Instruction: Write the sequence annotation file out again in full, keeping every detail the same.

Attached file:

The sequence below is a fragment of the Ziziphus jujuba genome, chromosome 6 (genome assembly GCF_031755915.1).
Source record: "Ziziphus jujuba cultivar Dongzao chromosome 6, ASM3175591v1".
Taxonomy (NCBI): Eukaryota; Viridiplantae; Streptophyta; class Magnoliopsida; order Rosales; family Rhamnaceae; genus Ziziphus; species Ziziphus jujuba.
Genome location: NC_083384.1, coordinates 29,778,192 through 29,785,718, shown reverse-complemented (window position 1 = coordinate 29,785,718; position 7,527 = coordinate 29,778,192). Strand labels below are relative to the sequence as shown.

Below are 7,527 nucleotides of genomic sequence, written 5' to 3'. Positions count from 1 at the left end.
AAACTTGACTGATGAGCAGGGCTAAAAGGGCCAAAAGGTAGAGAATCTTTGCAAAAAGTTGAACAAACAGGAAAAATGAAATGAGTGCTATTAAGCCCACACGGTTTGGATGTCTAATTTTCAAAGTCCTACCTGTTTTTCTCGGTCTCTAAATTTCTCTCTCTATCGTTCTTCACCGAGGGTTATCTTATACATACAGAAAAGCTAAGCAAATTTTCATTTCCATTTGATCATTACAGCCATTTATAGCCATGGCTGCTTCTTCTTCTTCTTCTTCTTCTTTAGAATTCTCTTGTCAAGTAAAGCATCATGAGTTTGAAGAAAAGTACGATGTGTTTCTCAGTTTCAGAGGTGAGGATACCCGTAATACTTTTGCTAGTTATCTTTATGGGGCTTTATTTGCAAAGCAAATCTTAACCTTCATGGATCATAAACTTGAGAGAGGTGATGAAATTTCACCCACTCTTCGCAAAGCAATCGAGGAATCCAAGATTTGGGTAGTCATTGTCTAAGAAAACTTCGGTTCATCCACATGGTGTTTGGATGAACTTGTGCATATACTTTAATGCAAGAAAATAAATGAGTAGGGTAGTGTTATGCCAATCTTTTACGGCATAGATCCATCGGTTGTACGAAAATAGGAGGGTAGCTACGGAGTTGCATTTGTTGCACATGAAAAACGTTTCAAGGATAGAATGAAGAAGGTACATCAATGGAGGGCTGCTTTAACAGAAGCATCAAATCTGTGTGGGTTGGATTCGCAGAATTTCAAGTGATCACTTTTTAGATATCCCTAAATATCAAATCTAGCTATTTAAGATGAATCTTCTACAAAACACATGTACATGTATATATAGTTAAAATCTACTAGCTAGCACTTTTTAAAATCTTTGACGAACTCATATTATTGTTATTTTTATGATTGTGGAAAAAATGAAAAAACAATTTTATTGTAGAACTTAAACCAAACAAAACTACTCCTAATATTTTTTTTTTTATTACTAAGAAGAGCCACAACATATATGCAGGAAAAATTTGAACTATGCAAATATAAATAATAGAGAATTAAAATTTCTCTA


The sequence below is a fragment of the Ziziphus jujuba genome, chromosome 6 (genome assembly GCF_031755915.1).
Source record: "Ziziphus jujuba cultivar Dongzao chromosome 6, ASM3175591v1".
Taxonomy (NCBI): Eukaryota; Viridiplantae; Streptophyta; class Magnoliopsida; order Rosales; family Rhamnaceae; genus Ziziphus; species Ziziphus jujuba.
Genome location: NC_083384.1, coordinates 29,778,192 through 29,785,718, shown reverse-complemented (window position 1 = coordinate 29,785,718; position 7,527 = coordinate 29,778,192). Strand labels below are relative to the sequence as shown.

Below are 7,527 nucleotides of genomic sequence, written 5' to 3'. Positions count from 1 at the left end.
AAACTTGACTGATGAGCAGGGCTAAAAGGGCCAAAAGGTAGAGAATCTTTGCAAAAAGTTGAACAAACAGGAAAAATGAAATGAGTGCTATTAAGCCCACACGGTTTGGATGTCTAATTTTCAAAGTCCTACCTGTTTTTCTCGGTCTCTAAATTTCTCTCTCTATCGTTCTTCACCGAGGGTTATCTTATACATACAGAAAAGCTAAGCAAATTTTCATTTCCATTTGATCATTACAGCCATTTATAGCCATGGCTGCTTCTTCTTCTTCTTCTTCTTCTTTAGAATTCTCTTGTCAAGTAAAGCATCATGAGTTTGAAGAAAAGTACGATGTGTTTCTCAGTTTCAGAGGTGAGGATACCCGTAATACTTTTGCTAGTTATCTTTATGGGGCTTTATTTGCAAAGCAAATCTTAACCTTCATGGATCATAAACTTGAGAGAGGTGATGAAATTTCACCCACTCTTCGCAAAGCAATCGAGGAATCCAAGATTTGGGTAGTCATTGTCTAAGAAAACTTCGGTTCATCCACATGGTGTTTGGATGAACTTGTGCATATACTTTAATGCAAGAAAATAAATGAGTAGGGTAGTGTTATGCCAATCTTTTACGGCATAGATCCATCGGTTGTACGAAAATAGGAGGGTAGCTACGGAGTTGCATTTGTTGCACATGAAAAACGTTTCAAGGATAGAATGAAGAAGGTACATCAATGGAGGGCTGCTTTAACAGAAGCATCAAATCTGTGTGGGTTGGATTCGCAGAATTTCAAGTGATCACTTTTTAGATATCCCTAAATATCAAATCTAGCTATTTAAGATGAATCTTCTACAAAACACATGTACATGTATATATAGTTAAAATCTACTAGCTAGCACTTTTTAAAATCTTTGACGAACTCATATTATTGTTATTTTTATGATTGTGGAAAAAATGAAAAAACAATTTTATTGTAGAACTTAAACCAAACAAAACTACTCCTAATATTTTTTTTTTTATTACTAAGAAGAGCCACAACATATATGCAGGAAAAATTTGAACTATGCAAATATAAATAATAGAGAATTAAAATTTCTCTA